Producers must provide sufficient documentation showing that no antibiotics were used in the feed, water or injections when raising the animal.  Look for the USDA Process Verified Seal.

USDA Organic

Farms must meet approved methods to protect natural resources and conserve biodiversity, and are only allowed to use approved substances.

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Certifications


GMO-Free. This label is verified by the Non-GMO Project, a nonprofit, and is not government regulated. This label verifies that a product does not contain GMOs (genetically modified organisms).

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If you see these logos on your products, you know that your food has been certified and meets or exceeds USDA standards: the Oregon Tilth® logo tells you the product is organic, and the American Humane® or Processed and Certified Humane® logos ensure that animals are treated humanely in the way they are raised, fed and processed.

Animal Welfare Approved is based in Terrebonne and is a HDFFA Sponsor.  They certify that animals are raised following the highest standards. Only family farms are approved. Standards are unique to each type of animal and are very comprehensive.

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Sources: Consumer Reports, Greener Choices, USDA Labeling Guideline and USDA FSIS Compliance Guidance for Label Approval

What is the Meaning of Life?

Has this question ever be asked to you? Do you have an answer?

During the troublesome times of my youth— you know, tragic things like when homework got in the way of a friend’s party invite or I missed the winning point at a sport tournament— I would express my upset in spins of emotion from rage to depression. Instead of getting angry back at the insensible reactions to my teenage turmoil, in the mist of my verbal objections my father would ask:

“Is this the meaning of life?”

It would stop me in my tracks every time. Never once did I find that whatever ailed me was worth my whole life.

As I grew older (dare I say wiser) I once asked my father what should have been the obvious question: “If this (insert singular petty event) isn’t the meaning of life, what is?”. His response was even more insightful than his original statement: “I don’t know, but when you find out I would like to know as well!”

 


I recently attended a conference, the Art & Science of Health Promotions, in which I was asked to articulate my purpose in life. The question brought tears to my eyes as I recalled the above childhood memories of my father. The context of this discussion at the conference was to explain, articulate and theorize on spiritual wellbeing and how this broader picture of how we each fit into the world triggers our thoughts, emotions, actions and overall health.

Spiritual wellbeing, the untouchable and often unthinkable pillar to holistic wellness! Defined by Brian Luke Seaward as the accumulation of our relationships, values and a meaningful purpose in life. The piece of the wellness puzzle that is easy to loose. Without it, can we truly be whole?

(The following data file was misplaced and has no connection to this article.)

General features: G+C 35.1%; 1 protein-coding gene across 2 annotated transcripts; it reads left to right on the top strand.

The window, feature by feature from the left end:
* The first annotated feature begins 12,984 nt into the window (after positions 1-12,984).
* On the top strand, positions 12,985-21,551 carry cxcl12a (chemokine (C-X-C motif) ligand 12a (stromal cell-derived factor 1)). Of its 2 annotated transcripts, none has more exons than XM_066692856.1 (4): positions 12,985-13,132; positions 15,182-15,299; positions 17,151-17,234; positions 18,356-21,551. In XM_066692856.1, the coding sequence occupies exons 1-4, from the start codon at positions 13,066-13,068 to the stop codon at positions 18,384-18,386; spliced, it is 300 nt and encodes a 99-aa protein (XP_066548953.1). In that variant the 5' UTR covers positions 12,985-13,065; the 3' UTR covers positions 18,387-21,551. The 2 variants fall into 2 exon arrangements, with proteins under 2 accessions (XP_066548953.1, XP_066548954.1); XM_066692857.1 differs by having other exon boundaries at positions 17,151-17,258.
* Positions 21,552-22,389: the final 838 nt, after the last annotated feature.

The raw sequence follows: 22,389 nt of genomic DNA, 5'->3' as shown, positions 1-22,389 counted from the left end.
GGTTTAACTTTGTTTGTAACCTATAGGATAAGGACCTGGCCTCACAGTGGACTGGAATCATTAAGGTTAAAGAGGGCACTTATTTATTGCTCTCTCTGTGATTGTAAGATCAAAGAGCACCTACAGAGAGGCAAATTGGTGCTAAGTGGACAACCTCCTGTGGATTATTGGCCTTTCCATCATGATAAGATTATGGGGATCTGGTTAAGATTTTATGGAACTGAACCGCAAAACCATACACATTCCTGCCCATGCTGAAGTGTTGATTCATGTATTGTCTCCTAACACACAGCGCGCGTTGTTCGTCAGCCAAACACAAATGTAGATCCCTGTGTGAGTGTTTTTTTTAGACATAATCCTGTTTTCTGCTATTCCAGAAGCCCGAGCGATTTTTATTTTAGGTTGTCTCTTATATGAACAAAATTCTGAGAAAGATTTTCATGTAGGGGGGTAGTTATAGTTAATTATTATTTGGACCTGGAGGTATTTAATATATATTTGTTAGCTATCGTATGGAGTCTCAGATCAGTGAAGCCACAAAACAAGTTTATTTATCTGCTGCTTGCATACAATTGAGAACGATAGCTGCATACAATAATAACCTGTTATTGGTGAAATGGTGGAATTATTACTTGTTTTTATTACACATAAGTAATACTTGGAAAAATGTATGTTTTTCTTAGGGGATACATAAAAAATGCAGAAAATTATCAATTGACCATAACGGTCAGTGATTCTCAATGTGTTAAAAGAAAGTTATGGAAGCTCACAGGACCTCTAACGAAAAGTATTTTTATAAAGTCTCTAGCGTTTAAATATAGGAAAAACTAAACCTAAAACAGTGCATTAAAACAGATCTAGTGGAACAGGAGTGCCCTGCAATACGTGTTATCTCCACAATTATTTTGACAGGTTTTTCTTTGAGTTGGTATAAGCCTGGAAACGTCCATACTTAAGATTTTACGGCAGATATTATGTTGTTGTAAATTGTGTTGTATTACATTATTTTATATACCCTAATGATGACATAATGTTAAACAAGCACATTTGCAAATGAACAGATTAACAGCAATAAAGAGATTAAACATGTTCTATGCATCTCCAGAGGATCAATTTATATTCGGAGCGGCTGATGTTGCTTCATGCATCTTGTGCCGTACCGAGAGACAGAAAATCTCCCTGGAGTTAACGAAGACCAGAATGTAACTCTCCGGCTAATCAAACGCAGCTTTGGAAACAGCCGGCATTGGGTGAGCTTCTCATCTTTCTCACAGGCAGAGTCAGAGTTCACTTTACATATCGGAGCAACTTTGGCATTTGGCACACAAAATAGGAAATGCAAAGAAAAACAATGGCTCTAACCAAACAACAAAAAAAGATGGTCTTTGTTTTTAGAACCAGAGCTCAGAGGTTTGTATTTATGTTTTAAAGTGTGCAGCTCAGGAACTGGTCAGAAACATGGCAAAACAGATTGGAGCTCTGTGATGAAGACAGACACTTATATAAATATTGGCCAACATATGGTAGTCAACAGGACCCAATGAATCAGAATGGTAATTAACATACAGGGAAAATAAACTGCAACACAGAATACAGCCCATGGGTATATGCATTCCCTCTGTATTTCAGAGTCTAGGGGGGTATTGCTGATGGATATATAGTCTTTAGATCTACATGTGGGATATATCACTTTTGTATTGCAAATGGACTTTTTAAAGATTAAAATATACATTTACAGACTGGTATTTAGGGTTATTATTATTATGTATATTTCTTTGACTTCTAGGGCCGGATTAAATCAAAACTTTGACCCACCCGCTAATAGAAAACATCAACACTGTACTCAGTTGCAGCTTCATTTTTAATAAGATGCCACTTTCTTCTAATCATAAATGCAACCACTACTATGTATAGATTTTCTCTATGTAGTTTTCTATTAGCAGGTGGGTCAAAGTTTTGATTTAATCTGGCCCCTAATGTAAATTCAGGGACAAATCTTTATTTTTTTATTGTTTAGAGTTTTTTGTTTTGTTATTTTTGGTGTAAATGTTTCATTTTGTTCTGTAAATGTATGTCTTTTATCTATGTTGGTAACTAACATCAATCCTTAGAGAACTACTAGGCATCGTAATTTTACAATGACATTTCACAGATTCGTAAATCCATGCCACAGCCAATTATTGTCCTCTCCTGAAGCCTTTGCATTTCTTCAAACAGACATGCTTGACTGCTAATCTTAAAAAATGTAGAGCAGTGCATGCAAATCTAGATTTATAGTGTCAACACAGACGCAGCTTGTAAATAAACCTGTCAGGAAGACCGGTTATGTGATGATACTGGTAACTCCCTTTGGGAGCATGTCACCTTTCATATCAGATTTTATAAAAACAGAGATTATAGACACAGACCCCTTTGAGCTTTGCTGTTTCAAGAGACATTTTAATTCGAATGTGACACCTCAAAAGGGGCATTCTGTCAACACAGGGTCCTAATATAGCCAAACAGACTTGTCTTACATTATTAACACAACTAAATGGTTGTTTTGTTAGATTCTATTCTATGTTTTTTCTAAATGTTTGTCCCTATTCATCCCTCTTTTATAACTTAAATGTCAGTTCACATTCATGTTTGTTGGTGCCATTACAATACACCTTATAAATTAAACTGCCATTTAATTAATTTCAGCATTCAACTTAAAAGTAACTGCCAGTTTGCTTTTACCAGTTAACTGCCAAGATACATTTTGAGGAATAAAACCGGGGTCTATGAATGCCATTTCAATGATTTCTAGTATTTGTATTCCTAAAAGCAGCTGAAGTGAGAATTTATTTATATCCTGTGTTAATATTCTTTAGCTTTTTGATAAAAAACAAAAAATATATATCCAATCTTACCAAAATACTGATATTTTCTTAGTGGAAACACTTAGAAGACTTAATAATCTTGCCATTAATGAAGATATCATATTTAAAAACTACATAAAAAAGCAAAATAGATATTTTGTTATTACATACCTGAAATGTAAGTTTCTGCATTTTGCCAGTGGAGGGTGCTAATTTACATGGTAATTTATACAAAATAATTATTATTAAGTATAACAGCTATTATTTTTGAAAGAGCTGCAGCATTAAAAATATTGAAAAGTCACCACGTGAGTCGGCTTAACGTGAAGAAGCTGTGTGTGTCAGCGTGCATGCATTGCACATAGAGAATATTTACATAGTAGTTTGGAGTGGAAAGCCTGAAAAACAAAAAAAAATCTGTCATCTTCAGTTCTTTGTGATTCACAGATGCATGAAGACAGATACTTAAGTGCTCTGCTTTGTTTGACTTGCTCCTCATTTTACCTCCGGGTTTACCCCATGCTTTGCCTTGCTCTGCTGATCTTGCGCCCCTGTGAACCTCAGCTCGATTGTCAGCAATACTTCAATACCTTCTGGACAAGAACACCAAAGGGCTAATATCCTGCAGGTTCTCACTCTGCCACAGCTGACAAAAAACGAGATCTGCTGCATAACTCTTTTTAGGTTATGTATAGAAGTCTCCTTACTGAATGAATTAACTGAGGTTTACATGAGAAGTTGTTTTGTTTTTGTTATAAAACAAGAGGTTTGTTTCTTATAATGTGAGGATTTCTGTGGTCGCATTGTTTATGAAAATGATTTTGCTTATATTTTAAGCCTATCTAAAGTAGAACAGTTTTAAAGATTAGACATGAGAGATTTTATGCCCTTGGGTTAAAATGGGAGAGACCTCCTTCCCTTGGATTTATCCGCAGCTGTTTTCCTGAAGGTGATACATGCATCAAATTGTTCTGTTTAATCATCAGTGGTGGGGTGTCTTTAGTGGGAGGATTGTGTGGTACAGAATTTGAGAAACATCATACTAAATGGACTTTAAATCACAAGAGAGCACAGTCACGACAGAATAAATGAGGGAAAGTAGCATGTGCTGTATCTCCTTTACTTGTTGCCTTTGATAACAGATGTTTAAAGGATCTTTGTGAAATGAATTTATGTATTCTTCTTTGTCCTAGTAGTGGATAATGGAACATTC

A few days later in this same conference one of our keynote speakers, Victor Strecher, spoke on his extensive research around what having a purpose in life does for our physical, mental and emotional health, and how you can not weed out one from the other. In a nutshell, having a purpose in life IS the meaning of life and the key to health and happiness. Plus, he had studies to prove it.

If you are interested in learning more on this topic and the evidence, I encourage you to read Victor’s book, “Life On Purpose”; I admittedly have not yet read it, as I have just returned from the above mentioned conference, however I have no doubt I, or you, will not be disappointed.

 


Our ability to dream and rationalize, to create and control, to stay our course when the outside world wants to tempt us into regret, stems not from pure willpower, but from purpose.

As intuitive as it sounds, articulating your purpose is not always easy. What is important to you? What are your morals and values? These are big questions. But as you think about them, discuss them with friends and family, and apply skills and knowledge as necessary to enhance them, your path in life will form in front of you. I have no guarantees it will be a straight path, but it will not be a wall of resistance.

As Victor states, it is important to distinguish a purpose in every aspect of your life, and keep a balance in each; too much focus in any one direction can lead to burnout or regression. For instance, what is your purpose in living a meaningful life for you as an individual? For you as a friend and family member? For you as a co-worker? For you in your community at large?

I encourage you to think on this question— what is your meaning(s) of life; keep them near, refer back to them often and live your life by them to your best ability. It is important to note that this is not a box to put yourself in or a label to stamp on your forehead, but a fluid exercise that should not restrain but expand.

Grandma Flower Love


In this stage of my life I have the courage to state my meaning of life, and it goes something like this:

Be a loving daughter, cousin, niece, aunt and wife. Do onto thy neighbor as you would do unto those you love. Take time for adventure and enjoy the outdoors. Support wellbeing in all those I meet.